All other platforms we tested will require you to move the game files yourself and, through various methods, point the platform to the file’s new location. In this example, we’ll be moving a game from my Epic Games library on the C: drive to a secondary library on the E: drive, but these steps are also applicable to the libraries on the other platforms on this list.
Start by browsing to the location of the game you want to move in the File Explorer.
I’ll be moving Mortal Shell here. It’s located in C:\Program Files\Epic Games. Select the folder named after your game of choice. Either push Ctrl + X or right click and choose “Cut.” If you simply drag the folder to the destination drive it will make a second copy at the destination instead of moving the files.
Now browse to your new drive. Create a new folder and name it something fitting. I used “EpicLibrary.” This folder can be anywhere you like on the drive. I have opted to create my extra game libraries on the top level of the drive, but you should organize it however you like.
Open that new library folder and paste in the game that you cut from your other drive. This might take a few minutes, depending on size of the game you’re moving. The game is in the right place now, but still not quite ready to play. You’ll still need to reconfigure the launcher to have everything working as before. Follow the instructions below depending on the platform.
Here’s a list of default paths for the platforms in this guide where you’ll need to manually move your files. Find game folders in these locations:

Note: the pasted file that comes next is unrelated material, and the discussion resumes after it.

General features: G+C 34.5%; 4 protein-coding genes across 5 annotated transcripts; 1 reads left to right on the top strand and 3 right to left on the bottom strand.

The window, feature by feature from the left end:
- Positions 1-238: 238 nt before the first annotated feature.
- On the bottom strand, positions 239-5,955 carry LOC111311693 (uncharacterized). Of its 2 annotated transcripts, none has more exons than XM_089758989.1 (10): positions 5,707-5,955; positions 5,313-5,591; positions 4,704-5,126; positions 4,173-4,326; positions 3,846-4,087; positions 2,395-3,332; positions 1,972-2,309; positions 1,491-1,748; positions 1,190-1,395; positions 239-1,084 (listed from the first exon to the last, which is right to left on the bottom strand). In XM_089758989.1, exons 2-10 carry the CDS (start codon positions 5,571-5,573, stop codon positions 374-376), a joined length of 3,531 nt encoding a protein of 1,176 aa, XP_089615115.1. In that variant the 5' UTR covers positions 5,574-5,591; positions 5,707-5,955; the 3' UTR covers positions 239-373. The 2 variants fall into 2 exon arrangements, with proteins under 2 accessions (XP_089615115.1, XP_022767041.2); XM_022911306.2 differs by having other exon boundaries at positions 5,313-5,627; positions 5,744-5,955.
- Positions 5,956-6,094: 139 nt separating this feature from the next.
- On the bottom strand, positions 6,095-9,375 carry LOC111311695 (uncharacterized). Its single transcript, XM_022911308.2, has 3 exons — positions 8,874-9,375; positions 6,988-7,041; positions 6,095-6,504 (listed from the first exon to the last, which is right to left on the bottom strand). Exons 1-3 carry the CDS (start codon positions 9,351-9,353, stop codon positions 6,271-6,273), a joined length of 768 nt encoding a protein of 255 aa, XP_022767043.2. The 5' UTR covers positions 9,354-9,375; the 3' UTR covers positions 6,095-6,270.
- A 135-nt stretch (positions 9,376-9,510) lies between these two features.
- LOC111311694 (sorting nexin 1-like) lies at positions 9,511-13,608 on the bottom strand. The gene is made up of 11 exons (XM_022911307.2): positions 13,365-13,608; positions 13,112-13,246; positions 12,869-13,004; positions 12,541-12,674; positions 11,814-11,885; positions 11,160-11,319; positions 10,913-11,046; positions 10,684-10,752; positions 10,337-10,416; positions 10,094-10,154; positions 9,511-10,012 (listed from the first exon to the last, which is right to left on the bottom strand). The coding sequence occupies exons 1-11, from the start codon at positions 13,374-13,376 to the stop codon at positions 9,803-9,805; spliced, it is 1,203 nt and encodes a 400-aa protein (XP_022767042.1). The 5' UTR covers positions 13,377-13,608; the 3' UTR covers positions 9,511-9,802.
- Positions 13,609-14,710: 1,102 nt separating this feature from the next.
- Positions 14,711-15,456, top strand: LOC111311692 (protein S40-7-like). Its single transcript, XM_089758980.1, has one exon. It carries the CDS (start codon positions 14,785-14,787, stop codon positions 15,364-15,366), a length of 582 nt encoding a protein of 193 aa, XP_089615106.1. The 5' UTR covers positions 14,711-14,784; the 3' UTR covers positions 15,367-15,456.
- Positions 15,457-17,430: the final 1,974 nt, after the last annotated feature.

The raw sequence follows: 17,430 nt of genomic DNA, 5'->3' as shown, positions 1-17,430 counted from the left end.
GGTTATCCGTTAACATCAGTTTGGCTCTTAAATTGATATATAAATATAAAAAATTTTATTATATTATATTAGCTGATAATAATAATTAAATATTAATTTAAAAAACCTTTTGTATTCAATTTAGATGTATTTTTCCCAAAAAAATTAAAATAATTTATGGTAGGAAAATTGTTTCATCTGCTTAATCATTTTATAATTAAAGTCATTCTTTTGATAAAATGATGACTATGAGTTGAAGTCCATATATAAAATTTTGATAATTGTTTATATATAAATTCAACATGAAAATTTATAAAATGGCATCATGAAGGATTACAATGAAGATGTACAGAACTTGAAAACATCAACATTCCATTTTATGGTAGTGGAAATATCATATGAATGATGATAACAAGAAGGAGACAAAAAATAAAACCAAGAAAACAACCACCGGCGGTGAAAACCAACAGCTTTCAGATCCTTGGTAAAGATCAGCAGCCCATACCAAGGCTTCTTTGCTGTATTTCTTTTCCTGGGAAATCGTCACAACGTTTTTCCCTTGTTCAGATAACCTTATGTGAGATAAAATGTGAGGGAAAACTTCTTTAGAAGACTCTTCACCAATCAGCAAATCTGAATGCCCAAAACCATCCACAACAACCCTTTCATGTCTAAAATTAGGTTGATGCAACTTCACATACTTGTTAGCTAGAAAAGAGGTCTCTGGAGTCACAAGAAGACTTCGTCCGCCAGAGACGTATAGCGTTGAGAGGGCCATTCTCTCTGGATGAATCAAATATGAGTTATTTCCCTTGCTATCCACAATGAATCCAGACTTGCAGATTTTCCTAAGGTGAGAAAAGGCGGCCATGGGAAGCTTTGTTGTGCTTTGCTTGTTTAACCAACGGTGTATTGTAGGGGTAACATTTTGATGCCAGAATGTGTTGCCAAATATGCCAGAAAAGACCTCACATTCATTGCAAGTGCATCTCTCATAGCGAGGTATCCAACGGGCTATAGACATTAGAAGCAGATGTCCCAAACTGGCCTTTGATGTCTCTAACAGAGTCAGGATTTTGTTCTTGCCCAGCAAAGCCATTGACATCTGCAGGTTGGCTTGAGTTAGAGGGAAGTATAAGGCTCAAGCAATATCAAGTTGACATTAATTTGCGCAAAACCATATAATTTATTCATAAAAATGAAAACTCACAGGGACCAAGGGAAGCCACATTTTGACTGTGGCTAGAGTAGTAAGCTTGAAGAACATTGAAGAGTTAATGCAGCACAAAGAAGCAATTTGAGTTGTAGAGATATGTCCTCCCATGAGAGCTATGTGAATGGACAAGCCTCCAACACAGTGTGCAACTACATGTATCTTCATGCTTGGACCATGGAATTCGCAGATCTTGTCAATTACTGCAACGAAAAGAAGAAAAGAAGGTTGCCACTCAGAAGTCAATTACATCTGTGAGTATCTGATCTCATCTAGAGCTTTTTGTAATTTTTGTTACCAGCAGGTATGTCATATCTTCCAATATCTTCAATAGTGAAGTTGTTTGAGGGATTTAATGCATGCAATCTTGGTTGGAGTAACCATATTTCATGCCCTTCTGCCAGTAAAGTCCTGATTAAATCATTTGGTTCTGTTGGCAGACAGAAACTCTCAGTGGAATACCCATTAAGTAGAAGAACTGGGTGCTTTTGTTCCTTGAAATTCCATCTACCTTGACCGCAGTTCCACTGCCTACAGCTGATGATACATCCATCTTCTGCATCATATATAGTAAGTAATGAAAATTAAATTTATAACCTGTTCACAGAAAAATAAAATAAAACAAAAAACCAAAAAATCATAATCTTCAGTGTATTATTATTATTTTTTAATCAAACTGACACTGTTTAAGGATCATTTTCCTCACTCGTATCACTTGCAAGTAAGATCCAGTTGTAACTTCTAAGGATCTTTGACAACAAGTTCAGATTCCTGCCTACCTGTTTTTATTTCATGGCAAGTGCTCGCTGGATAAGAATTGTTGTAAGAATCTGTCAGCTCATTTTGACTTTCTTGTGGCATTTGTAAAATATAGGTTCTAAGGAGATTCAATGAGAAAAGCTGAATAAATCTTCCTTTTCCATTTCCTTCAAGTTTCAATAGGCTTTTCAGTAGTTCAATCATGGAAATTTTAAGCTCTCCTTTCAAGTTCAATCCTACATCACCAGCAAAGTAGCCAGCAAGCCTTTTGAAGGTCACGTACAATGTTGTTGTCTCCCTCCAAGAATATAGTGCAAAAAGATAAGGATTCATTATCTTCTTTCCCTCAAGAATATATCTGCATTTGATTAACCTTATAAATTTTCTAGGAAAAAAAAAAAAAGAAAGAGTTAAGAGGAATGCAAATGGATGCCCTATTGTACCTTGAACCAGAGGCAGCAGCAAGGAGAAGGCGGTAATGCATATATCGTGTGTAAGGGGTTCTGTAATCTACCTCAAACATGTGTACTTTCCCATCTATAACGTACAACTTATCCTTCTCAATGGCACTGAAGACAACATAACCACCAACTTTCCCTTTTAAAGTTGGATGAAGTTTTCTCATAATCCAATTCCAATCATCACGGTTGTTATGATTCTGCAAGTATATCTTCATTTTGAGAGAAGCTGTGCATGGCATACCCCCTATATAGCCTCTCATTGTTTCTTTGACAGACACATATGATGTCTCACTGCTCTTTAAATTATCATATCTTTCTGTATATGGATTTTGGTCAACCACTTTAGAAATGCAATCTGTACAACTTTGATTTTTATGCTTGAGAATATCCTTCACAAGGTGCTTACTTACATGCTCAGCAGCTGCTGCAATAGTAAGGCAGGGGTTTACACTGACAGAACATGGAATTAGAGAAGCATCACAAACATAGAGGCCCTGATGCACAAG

- Epic – C:\Program Files\Epic Games\
- Battle.net – C:\Program Files (x86)\
- Riot – C:\Riot Games\
- GOG – C:\Program Files (x86)\GOG Galaxy\Games\
Epic Games Store
Because of the way Epic’s platform works, you’re going to have to “trick” the platform into thinking it’s downloaded the game in the new location.
First, you’ll need to move the files manually as shown above. Once your game is on the new location, rename the folder — anything will work — for example change “Fortnite” to “Fortnite temp.”
Open up the Epic Games launcher and find the game you just moved. It should appear grayed-out as if it’s not installed. If this isn’t the case, click on the three dots next to the game’s title and choose “Uninstall.” Don’t worry, it’s not actually uninstalling the game.
Now click “Install” under the game’s title. It will bring up some options. Click “Browse,” and navigate to the new desired location — where you placed “Fornite temp” folder, the Epic launcher will now create a new “Fortnite” folder.
Start the install then immediately cancel the install. You will find the option to cancel by clicking on the three dot menu again.